Ego Extensions

We all know a dude who bought a Harley when he reached that point in his life. Tattoos, piercings… Oh, is that an Alex and Ani bracelet you’re wearing? It’s a human thing to buy, make, wear, collect, and/or display the stuff that we feel expresses who we are. It’s basic self-expression, and fun to poke fun at (ourselves and each other), and fun to explore.

We do it with our pets too. I think we should all own up to this. It’s not a bad thing; it’s just a funny human thing. We “click” with a dog (or just as often, we click ON a dog!) and fall in love, and somehow our identity gets wrapped up in loving that dog and being that dog’s person. For some of us, this extends to the breed, and we become basenji fans or deerhound dudes. For others, it’s all about the backstory and the rescue. I guess this happens with cats and pigs and turtles too. It’s very cool, and also very interesting.

But you know I’m going to say something a bit more critical than this incredibly obvious and bland observation. You can count on me to be incisive, so here goes: For some folks, I think this is actually a little bit of a problem. Sometimes, despite loving your pet and trying to be a good owner (or at least starting out that way), your dog becomes an extension of your own ego. When that happens, your psychological boundaries get a little fuzzy and you stop seeing them accurately as animals and pets, and get a bit enmeshed with them. I know, that sounds like psychobabble, so let me be more clear – I think sometimes for some people, the dog stops being a dog and functions as a prop and/or psychological crutch for the owner.

I’m not just talking about purse puppies. Their owners are easy to pick on. In the malinois world, you see folks that want to be as badass as their dogs’ reputation. However, owning a malinois is by far the most badass thing about them. The dog is a stand in for a prowess they never had and will never attain.

But what I’m thinking about is more subtle, more nuanced. I stumbled upon this particular flavor of dogs as ego enhancers when I was looking at photos on a very popular dog group on social media. Some photos get a huge number of likes, and some gain very little attention. Because I am ridiculously competitive, I started wondering why, and looking for patterns. One thing that jumped out at me was that the quality of the photo didn’t seem to matter that much. Bad photos might earn a ton of likes, whereas some good photos might get ignored.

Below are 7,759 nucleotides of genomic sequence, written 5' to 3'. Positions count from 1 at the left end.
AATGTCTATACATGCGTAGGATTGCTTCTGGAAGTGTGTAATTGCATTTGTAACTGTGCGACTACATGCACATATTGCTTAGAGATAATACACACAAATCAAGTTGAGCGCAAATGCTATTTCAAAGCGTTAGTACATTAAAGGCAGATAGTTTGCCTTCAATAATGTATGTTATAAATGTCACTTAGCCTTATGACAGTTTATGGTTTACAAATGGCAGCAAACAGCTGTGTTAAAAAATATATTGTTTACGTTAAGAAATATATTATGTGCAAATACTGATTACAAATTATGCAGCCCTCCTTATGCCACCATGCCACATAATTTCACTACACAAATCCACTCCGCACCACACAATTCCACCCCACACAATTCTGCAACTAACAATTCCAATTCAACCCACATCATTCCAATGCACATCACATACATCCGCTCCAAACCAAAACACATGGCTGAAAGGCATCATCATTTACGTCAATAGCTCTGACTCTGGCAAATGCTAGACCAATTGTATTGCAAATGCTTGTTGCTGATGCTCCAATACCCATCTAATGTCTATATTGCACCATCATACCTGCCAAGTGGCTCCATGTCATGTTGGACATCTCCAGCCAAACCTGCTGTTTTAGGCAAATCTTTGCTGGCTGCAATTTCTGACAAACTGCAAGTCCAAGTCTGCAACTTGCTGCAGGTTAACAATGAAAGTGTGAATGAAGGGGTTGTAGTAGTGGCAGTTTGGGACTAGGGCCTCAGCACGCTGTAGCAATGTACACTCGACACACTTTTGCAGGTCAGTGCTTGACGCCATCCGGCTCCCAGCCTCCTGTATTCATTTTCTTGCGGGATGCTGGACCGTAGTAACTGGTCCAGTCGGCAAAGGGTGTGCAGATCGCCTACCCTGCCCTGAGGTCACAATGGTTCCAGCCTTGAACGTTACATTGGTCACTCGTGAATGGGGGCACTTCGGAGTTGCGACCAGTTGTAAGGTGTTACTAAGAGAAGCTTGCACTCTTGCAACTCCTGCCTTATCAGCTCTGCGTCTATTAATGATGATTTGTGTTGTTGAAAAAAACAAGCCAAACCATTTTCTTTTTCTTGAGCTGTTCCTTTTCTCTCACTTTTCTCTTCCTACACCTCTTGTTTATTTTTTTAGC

P1380577

Bad photo, cute dog

Omitting posts about dogs that have died or posts seeking a name for a brand new puppy, both of which tend to receive enormous amounts of (well deserved) attention, I think I spotted a trend. Photos that tend to showcase the dog resonate with people. Photos that tend to obscure the dog don’t. Ok, I might be wearing my Captain Obvious cape, but stick with me here. Look at a ton of Facebook or Instagram photos of dogs. Some people step back and let the dog shine in the photo, and some people seem to get in their own way. Looking at photo after photo of a bazillion dogs, that’s what I think I noticed – that some people somehow manage to capture and share the dog. Some people just capture and share themselves.

When you look at a photo of a dog you’ve never met, do you feel like you can see into the dog’s soul? Do you feel like you know the dog? Or do you feel, despite photo after photo, like you couldn’t recognize the dog if you bumped into it on the street? Maybe the owner is just a lousy photographer, but I suspect at least some of the time, the issue is that the owner can’t see the dog. Yep, I’m psychobabbling again, but I really mean it. Have you ever spent an hour chatting with someone and walked away feeling like the other person never quite noticed that you exist? He or she was so busy telling you whatever it was they were telling you, they never received you. You never felt heard or acknowledged. It’s subtle, but it’s common. I see that in some photos of dogs. The owner is so consumed with their own thing, they can’t really see the dog. And because they can’t see the dog, they can’t show you the dog.

Ponder this. Look at photos. Let me know what you see and what you think.

 

 

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